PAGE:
Tuesday, October 18, 2011

What I learnt as a writer in residence part one

I was standing in a classroom, looking at the unfamiliar faces.
Nothing new there, I’ve been doing this for twenty five years. I know the drill. I know I’ll get out of here alive. I’m a total stranger, so there’s enough curiosity and generous courtesy to get me through the first five minutes. That’s all I need. I know that I’ve got a better than good chance of making the next eighty minutes work. The deviants up the back will have something to laugh at, the brightest in the class will have something to think about and I’ll pitch it in a way that keeps them all interested and entertained and informed.
I’m going to speak to five classes, and I know that if this school is like every other one on the planet I can guarantee that by the time I get to class number three I wilI have already have a vague reputation to live up to and I can use that to bank on.
I feel sick, but there’s nothing new there either: fear is a performance enhancing drug and I feel like throwing up everytime I walk into a class room, no matter how sure I am of the class or the material.
So what’s weird is that I’m not here as the expert English teacher, or the curriculum expert, I’m not even here as someone who knows a great deal about the history of poetry: I’m here as someone who writes poems and reads them. And I’m here to talk about poetry from that perspective to a group of kids who are five or six weeks away from the end of school and that means that statistically in the five classes I speak to there will be only one or two students who will ever buy a poetry book. The others might for a wedding or a funeral, but poetry is something they do at school and as far as they are concerned the sooner they can get away from both the better.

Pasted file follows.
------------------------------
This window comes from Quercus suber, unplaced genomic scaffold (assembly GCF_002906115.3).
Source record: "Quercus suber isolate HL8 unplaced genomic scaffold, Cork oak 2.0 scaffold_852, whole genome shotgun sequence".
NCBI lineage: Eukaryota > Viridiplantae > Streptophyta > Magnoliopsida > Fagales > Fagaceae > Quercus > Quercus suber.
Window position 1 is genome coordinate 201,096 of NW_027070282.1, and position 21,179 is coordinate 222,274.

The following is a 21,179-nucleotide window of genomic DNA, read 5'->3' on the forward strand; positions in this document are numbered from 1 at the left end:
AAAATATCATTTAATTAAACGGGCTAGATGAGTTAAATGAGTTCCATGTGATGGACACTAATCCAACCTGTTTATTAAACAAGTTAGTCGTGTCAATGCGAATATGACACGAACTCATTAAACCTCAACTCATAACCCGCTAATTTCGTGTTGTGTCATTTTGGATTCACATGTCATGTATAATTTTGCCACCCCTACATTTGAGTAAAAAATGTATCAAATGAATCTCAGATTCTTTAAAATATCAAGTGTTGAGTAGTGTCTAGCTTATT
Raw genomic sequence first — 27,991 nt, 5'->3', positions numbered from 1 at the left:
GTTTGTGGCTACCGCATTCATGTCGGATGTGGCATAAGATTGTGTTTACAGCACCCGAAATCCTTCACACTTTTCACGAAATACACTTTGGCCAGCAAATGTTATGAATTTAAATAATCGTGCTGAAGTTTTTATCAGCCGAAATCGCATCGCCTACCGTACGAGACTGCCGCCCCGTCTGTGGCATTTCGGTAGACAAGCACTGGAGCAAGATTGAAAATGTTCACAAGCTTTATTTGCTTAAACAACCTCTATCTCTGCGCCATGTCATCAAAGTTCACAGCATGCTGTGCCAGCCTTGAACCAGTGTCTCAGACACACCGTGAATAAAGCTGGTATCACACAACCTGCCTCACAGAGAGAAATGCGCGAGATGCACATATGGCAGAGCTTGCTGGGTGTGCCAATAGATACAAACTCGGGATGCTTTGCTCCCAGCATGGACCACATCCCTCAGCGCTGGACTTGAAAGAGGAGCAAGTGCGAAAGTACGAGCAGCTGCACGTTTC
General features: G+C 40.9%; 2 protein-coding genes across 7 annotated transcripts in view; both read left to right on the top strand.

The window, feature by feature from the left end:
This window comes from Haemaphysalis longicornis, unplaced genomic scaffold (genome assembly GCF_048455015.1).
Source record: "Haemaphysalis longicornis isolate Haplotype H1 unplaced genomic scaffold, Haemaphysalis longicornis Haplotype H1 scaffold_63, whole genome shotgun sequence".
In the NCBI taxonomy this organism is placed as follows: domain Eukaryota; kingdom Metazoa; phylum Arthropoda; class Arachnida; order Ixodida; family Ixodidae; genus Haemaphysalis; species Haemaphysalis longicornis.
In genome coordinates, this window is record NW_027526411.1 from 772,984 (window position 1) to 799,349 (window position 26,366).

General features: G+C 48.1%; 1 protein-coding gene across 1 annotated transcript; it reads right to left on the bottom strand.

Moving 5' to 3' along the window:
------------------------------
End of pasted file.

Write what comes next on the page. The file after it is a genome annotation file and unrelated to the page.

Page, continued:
I don’t blame my profession. English teachers do what they do because it’s what they have to do. The people who write syllabi might not know their arse from their elbow but they have the power to impose their ignorance on all of us.
English teachers are not there to make poets, make students love poetry or train fledging literary critics.
But ……
I’m standing in a space that is utterly antithetical to everything I’m about to say…

1 comment:

Unknown said...

Yes. That pretty much describes the classroom experience for a poet going in plying their trade. But you may be the one, hopefully, that'll stoke somebody's rumbling imagination to life... if you're lucky. 1/30, not great stats but then what is, in poetry?